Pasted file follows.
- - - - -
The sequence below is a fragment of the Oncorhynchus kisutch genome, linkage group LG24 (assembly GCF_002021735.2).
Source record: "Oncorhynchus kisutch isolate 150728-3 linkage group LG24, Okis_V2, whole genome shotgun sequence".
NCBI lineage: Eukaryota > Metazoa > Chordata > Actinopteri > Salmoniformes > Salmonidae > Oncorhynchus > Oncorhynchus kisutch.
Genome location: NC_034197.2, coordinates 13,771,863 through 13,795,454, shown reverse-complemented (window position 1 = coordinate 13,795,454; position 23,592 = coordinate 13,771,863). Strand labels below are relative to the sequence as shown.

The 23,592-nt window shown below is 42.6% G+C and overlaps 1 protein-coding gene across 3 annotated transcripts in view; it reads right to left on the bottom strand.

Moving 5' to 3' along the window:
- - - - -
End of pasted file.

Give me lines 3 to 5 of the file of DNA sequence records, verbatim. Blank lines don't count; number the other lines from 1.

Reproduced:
NCBI lineage: Eukaryota > Metazoa > Chordata > Actinopteri > Salmoniformes > Salmonidae > Oncorhynchus > Oncorhynchus kisutch.
Genome location: NC_034197.2, coordinates 13,771,863 through 13,795,454, shown reverse-complemented (window position 1 = coordinate 13,795,454; position 23,592 = coordinate 13,771,863). Strand labels below are relative to the sequence as shown.

The 23,592-nt window shown below is 42.6% G+C and overlaps 1 protein-coding gene across 3 annotated transcripts in view; it reads right to left on the bottom strand.